Burnett K's 10, but Bucs' bats quieted by Marquis

Burnett K's 10, but Bucs' bats quieted by Marquis

Burnett K's 10, but Bucs' bats quieted by Marquis
PITTSBURGH -- It's no easy task, being a starting rotation's stopper. And as San Diego proved on Saturday, every ace is beatable, even one who has been as spectacular as A.J. Burnett this season.

For the third straight outing, Burnett toed the slab with one mission: prevent the current two-game losing streak from reaching three. He had been successful in the first two tries, but Burnett's offense didn't back him up on Saturday, as the Pirates dropped the game, 5-0, in front of the third-largest crowd in PNC Park history (which may have been partially due to a postgame Styx concert).

The Bucs' bats managed just two hits against San Diego starter Jason Marquis, who dazzled in taking a no-hitter into the seventh inning. He allowed just the two hits and a walk in notching the complete-game shutout. It was his eighth career complete game and fifth career shutout.

"He can be very efficient with the late life. You've got to get under that ball, or stay inside of it," said Pirates manager Clint Hurdle, who managed Marquis briefly three years ago in Colorado. "I've seen that, and it can be challenging, because you keep wanting to hit, but you don't hit anything hard. And you've really got to commit to getting that ball up, and staying inside of it, and getting underneath it. Easier said than done, though.

"It's the late life, it's the late movement, staying off the barrel, staying down. A lot of ground balls from our side, and just not many balls squared up at all."

An infield hit by Travis Snider in the seventh inning denied San Diego its first no-no in franchise history. Second baseman Alexi Amarista laid out for it, but couldn't quite make the play after the ball hit Marquis' glove, as well as the mound. In the eighth, Pedro Alvarez singled to right field, giving Pittsburgh its second hit off Marquis (6-6). Alvarez also walked in the game.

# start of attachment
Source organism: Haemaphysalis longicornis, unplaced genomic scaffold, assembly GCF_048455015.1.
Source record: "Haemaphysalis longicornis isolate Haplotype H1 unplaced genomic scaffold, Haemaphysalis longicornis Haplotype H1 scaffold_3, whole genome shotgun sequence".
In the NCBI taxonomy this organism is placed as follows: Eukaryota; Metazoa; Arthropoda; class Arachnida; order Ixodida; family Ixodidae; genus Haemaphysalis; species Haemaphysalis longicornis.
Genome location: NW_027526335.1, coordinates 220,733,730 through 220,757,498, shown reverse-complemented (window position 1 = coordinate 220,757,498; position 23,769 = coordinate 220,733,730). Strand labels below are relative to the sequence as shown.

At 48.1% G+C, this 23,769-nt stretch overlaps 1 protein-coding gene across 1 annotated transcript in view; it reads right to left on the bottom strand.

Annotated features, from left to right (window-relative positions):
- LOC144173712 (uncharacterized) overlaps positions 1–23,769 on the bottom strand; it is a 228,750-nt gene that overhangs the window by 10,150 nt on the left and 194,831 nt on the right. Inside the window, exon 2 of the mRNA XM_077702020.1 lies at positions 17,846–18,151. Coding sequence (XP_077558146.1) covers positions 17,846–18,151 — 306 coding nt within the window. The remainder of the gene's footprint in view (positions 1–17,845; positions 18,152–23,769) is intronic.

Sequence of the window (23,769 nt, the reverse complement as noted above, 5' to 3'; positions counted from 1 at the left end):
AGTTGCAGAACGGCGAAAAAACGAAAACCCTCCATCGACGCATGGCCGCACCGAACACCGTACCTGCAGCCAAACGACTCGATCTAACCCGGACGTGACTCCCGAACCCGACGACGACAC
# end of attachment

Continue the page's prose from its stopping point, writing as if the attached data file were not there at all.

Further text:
"I knew it hit the mound, but that's when I put my head down and started running. Fortunately, I was able to get to the base before the ball," Snider said, describing his hit. "He gets ahead, and then he executes his pitches, stays down in the zone, gets guys to expand, and you saw a lot of weak ground balls.

"He does a good job of really nibbling at the corners and staying down and minimizing mistakes up in the zone."

Snider left the game with tightness in his right hamstring, but he didn't seem very concerned about it after the game.

As for Burnett (14-4), he lasted 5 2/3 innings, allowing five runs -- four earned -- while striking out 10 and walking two. He also hit a batter, and served up two home runs. Burnett's ERA rose from 3.19 to 3.32 in the loss, which snapped a four-start winning streak.

"I missed some spots on my sinker, and it hurt me," Burnett said. "I had a good hook tonight. That was probably all I had. As far being able to pitch in consistently, I was off. I was missing over the middle, and they drove some balls."

One night after going deep from both sides of the plate, Chase Headley hit a left-handed solo shot in the first. In the sixth, Will Venable knocked one out to right-center.

"You've got to keep the ball in the park, man," Burnett said. "You need to give the team a chance. [I] gave up a five-spot -- it doesn't really help, when the guy's throwing the way he's throwing.

"I missed some spots, and they capitalized on them."

Headley also drove in Everth Cabrera with a groundout in the third, shortly after Cabrera had tripled to the left-center notch. Burnett's unearned run came in the fourth, when Venable scored after reaching on an error by Garrett Jones. He crossed the plate on a single by Cameron Maybin.

San Diego scored its final runs in the sixth, which saw Burnett issue a four-pitch walk with the bases loaded. That led Hurdle to replace him with Jared Hughes, who promptly induced a flyout to end the inning.

Hughes allowed one hit over 2 1/3 innings, and was followed by Jason Grilli, who notched a strikeout in a perfect frame. None of the Pirates hurlers, though, were as impressive as Marquis.

"It's always difficult, it's always difficult," Marquis said. "It's never easy, maybe in Little League, that was about it. It's a battle every time I step on the mound, I'm just trying to execute as many pitches as possible. This team is real aggressive, and if you make those pitches early you are able to get quick outs."

The loss is Pittsburgh's third in a row and fourth in its past five games. San Diego has won 11 straight at PNC Park, and 15 of the past 17 against the Pirates.

"We've pushed the last three days, and haven't gotten the result we wanted," Hurdle said, "but there's been no fall-off in preparation or intensity or dugout focus."

Mark Emery is an associate reporter for MLB.com. This story was not subject to the approval of Major League Baseball or its clubs.